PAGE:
During this hurricane season, the increase in named storms has been attributed in part to warmer temperatures below the surface of the Atlantic, but scientists have observed a growing number of storms per season since the 1970s. This is partly due to rising ocean temperatures — in the past 50 years, Earth’s oceans have absorbed 93% of the increase in Earth’s energy caused by the continued use of greenhouse gases, leading to a 0.1 degrees Celsius rise in ocean temperatures every decade since 1970.Tropical storms can also cause greater devastation when they are combined with higher sea levels — another consequence of climate change, both from melting ice caps and from the expansion of seawater as its temperature creeps up. In fact, sea levels have already risen 7 or 8 inches since 1900 and are projected to continue rising in the coming years. Due to this convergence of factors, a study from the National Oceanic and Atmospheric Administration predicted that tropical cyclones and hurricanes will continue to increase in intensity throughout the 21st century.
When Hurricane Katrina hit the Gulf Coast of the United States in the summer of 2005, it wrought death and destruction upon New Orleans in the form of major floods, bringing 80% of the city underwater and most affecting the communities of color and low-income residents living in Louisiana’s “cancer alley,” where residents already dealt with the environmental consequences of numerous petrochemical plants. After Katrina, these predominantly Black communities suffered a longer road to recovery, greater rates of displacement, and a greater likelihood of struggling with mental health as a consequence of the storm. These communities also went unaided for longer before being cleaned up or rebuilt, if they ever received aid at all.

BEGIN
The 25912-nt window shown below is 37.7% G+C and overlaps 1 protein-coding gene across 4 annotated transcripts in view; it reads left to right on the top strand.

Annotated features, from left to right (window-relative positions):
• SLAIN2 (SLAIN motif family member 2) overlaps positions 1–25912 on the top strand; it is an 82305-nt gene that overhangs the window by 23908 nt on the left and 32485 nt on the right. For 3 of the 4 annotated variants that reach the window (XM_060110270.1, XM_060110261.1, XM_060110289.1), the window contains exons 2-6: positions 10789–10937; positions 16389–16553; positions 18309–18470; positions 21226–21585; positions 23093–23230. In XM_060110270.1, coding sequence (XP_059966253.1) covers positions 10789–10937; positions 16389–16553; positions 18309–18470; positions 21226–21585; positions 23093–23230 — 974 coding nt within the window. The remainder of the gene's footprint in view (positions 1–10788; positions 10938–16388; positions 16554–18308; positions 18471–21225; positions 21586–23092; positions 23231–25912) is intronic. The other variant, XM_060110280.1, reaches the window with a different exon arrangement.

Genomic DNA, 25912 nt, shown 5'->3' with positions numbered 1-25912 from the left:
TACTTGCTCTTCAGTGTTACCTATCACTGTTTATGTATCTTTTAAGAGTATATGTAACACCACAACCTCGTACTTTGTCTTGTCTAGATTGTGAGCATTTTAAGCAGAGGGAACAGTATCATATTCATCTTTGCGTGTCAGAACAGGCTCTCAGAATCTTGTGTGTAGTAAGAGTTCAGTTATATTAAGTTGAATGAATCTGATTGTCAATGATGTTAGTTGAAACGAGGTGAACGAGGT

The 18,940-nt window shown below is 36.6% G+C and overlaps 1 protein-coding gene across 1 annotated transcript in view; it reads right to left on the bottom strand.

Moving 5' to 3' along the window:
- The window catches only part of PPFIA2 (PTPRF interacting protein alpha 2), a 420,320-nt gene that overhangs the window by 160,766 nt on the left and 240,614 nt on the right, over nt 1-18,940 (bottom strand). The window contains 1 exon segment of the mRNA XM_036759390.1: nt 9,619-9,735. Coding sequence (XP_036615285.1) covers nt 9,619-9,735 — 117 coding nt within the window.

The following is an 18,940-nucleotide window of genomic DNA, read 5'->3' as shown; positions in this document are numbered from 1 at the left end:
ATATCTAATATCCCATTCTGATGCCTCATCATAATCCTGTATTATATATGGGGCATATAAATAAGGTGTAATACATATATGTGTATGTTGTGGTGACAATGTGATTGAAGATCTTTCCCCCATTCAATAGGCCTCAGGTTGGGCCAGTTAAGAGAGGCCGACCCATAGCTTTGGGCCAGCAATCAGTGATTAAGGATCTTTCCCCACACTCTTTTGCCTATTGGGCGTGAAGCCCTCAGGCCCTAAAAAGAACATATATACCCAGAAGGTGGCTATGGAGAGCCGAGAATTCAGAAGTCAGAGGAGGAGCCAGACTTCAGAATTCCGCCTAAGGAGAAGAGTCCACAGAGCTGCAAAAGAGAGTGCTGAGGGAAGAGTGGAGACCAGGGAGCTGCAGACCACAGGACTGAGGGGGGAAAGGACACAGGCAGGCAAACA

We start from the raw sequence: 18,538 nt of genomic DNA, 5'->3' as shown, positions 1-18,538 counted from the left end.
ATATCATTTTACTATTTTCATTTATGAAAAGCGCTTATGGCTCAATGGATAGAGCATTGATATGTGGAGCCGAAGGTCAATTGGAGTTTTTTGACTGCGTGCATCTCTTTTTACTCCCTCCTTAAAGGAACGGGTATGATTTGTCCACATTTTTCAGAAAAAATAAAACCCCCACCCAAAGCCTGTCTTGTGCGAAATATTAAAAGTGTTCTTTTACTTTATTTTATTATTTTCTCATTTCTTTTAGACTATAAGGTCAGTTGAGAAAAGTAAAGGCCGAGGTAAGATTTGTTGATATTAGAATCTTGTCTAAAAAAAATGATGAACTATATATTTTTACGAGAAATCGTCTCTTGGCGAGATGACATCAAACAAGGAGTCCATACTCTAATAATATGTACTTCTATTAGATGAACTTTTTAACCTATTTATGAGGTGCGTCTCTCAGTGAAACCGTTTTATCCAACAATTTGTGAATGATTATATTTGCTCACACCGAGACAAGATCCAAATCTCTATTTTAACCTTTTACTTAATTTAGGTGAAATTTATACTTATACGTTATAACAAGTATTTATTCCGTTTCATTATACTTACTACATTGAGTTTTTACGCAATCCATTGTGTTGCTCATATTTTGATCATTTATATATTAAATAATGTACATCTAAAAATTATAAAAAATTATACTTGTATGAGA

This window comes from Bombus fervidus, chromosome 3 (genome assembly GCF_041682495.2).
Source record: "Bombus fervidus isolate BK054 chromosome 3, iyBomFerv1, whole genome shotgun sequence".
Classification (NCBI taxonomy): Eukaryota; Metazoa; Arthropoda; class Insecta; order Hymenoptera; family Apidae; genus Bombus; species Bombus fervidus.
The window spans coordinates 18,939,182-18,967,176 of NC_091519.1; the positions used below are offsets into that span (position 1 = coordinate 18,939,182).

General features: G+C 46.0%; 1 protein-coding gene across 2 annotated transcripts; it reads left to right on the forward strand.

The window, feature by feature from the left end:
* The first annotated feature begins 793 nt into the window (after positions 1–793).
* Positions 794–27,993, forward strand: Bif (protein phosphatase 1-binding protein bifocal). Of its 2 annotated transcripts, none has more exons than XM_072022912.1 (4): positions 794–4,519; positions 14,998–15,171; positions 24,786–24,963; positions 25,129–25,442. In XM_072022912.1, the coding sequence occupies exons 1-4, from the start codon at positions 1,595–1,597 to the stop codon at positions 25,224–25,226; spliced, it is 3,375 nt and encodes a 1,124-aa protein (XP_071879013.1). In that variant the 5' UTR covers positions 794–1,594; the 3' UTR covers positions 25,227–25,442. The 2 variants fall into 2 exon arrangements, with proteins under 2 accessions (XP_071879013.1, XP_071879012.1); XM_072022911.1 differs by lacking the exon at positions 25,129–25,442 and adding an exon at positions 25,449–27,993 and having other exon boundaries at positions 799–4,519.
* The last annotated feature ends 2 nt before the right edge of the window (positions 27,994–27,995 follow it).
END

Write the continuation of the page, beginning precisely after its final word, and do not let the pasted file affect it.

As demonstrated by Katrina, hurricanes disproportionately affect marginalized communities, such as Black, Native American, Latinx, and low-income communities. This is due to a convergence of factors, including the systemic economic inequities that leave these communities with less access to health care, disaster insurance, the resources needed for a safe evacuation, and a lack of robust, storm-proof, and modernized infrastructure resistant to flooding and hurricane-force winds.
During Hurricane Andrew, for example, which hit Florida and Louisiana the hardest, Black and non-Cuban Latinx people were less likely to receive adequate insurance settlements for their losses than White residents. In fact, a 2019 study found that Black and Latinx residents in American counties that experienced $10 billion in damages from natural disasters like hurricanes between 1999 and 2013 lost an average of $27,000 and $29,000, respectively. White people in counties with similar losses due to natural disasters instead gained an average of $126,000.
“Environmental hazards — like environmental pollution, toxic pollution, bad water quality, impacts from a hurricane or another extreme event — are not distributed equally,” said Juan Declet-Barreto, a researcher with the Union of Concerned Scientists studying the disproportionate impact that climate disasters and other environmental factors have on communities of color.
Climate disaster from hurricanes will only exacerbate existing inequalities in communities that are already facing severe crises.
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